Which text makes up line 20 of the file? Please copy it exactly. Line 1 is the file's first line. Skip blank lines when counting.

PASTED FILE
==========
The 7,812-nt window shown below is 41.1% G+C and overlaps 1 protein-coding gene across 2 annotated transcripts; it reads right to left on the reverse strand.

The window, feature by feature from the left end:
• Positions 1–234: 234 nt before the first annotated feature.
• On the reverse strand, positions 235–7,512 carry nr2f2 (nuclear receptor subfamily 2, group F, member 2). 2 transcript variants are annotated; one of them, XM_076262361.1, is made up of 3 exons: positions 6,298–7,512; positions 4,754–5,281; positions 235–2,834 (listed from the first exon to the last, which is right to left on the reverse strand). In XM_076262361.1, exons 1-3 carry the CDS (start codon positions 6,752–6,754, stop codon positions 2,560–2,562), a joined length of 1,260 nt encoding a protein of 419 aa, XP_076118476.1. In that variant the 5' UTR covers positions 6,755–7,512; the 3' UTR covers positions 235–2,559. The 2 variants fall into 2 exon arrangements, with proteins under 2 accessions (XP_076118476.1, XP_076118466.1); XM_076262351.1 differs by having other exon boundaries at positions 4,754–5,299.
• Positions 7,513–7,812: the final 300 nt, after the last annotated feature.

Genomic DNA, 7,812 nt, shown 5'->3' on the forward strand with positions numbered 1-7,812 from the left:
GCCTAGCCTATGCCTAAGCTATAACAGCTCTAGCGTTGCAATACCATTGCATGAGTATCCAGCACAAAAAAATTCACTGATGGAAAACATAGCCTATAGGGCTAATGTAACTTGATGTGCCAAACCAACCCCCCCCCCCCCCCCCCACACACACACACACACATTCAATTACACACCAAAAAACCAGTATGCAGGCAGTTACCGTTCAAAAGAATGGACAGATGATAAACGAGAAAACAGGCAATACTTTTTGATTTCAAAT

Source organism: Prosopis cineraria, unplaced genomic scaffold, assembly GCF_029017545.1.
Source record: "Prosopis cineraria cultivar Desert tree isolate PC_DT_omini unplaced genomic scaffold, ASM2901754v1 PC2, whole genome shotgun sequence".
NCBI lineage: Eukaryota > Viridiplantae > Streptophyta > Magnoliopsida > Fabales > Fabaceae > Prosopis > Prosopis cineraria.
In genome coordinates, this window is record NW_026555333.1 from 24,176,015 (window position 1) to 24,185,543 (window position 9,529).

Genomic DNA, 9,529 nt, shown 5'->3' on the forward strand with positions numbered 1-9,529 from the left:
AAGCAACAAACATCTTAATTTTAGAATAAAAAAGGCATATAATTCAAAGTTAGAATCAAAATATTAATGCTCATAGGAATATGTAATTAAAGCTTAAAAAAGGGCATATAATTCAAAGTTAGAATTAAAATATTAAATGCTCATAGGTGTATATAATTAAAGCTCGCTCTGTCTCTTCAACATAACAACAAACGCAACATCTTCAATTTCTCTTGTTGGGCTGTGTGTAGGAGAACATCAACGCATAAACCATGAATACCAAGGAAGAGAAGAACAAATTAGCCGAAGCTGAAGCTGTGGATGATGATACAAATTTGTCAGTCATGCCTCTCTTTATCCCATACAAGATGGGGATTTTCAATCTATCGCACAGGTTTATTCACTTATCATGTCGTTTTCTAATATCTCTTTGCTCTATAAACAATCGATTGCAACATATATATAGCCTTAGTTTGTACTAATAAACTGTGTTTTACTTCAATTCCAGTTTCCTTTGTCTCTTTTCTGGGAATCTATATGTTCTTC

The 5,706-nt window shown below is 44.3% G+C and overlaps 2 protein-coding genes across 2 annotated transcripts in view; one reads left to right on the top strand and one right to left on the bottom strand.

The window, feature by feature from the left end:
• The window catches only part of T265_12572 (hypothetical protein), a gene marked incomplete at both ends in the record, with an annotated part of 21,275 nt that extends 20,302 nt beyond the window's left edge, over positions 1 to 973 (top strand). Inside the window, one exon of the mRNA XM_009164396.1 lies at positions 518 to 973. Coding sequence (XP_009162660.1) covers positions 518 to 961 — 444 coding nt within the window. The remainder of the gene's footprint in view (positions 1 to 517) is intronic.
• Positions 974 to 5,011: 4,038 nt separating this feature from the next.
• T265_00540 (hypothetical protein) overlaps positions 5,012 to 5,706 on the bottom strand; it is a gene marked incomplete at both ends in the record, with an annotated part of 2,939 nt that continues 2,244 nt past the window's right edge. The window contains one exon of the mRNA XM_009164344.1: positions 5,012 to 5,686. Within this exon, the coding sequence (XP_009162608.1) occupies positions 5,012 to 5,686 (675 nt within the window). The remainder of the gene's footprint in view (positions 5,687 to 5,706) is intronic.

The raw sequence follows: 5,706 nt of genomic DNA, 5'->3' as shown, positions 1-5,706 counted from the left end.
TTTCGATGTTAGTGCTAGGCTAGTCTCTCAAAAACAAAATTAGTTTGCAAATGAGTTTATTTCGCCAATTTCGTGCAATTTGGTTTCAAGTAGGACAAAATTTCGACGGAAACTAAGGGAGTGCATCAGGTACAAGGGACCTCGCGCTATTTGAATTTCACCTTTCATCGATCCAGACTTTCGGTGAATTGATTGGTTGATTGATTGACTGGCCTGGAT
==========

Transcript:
TTTCGATGTTAGTGCTAGGCTAGTCTCTCAAAAACAAAATTAGTTTGCAAATGAGTTTATTTCGCCAATTTCGTGCAATTTGGTTTCAAGTAGGACAAAATTTCGACGGAAACTAAGGGAGTGCATCAGGTACAAGGGACCTCGCGCTATTTGAATTTCACCTTTCATCGATCCAGACTTTCGGTGAATTGATTGGTTGATTGATTGACTGGCCTGGAT